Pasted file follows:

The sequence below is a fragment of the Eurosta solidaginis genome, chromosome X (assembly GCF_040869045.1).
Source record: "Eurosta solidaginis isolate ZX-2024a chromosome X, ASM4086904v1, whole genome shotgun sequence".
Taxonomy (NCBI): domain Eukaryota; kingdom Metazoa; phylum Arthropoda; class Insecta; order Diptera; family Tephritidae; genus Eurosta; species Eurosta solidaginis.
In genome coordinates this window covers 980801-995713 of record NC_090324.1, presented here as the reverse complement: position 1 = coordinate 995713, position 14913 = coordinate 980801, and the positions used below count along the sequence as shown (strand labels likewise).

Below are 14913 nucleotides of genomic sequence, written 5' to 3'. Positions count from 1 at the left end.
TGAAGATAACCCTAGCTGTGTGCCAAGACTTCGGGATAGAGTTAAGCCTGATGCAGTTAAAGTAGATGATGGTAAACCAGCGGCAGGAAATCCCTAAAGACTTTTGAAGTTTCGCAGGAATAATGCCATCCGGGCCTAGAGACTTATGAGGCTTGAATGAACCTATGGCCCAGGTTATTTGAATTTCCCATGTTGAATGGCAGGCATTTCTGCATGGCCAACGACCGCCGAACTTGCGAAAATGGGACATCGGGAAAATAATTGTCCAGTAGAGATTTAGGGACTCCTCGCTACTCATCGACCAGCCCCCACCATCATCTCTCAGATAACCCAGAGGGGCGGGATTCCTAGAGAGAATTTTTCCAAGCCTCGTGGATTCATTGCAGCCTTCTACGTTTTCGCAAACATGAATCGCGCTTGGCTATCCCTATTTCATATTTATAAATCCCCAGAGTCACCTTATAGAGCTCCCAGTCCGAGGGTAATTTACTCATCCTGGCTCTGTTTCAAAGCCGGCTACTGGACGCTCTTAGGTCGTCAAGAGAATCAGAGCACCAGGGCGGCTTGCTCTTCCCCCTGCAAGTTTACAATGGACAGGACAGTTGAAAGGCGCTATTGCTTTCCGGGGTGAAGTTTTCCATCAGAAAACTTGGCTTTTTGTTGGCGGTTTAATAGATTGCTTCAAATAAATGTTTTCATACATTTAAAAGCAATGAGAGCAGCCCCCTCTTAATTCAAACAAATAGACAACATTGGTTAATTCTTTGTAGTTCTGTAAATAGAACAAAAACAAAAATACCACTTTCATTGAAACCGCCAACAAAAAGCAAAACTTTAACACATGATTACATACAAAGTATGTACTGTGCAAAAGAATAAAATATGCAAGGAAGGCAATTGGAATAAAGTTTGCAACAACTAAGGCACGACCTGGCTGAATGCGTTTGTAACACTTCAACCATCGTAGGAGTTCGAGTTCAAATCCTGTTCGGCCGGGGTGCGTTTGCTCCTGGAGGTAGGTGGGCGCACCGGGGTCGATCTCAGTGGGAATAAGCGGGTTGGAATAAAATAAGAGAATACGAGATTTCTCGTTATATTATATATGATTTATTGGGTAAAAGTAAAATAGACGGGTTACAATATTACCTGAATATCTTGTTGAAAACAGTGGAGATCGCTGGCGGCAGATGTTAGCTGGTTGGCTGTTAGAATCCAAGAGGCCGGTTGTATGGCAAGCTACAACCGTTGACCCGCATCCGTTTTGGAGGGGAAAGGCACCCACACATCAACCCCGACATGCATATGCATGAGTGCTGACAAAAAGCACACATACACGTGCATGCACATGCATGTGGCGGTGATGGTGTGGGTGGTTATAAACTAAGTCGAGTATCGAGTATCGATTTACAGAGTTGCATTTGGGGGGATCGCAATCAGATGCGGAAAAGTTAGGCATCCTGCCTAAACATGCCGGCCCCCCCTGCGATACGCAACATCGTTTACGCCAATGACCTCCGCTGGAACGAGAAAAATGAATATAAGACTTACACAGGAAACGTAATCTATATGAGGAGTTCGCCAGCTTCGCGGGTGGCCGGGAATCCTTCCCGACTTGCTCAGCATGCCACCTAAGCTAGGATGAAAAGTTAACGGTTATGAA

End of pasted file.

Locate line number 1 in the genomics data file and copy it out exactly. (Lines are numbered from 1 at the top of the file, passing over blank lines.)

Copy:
The sequence below is a fragment of the Eurosta solidaginis genome, chromosome X (assembly GCF_040869045.1).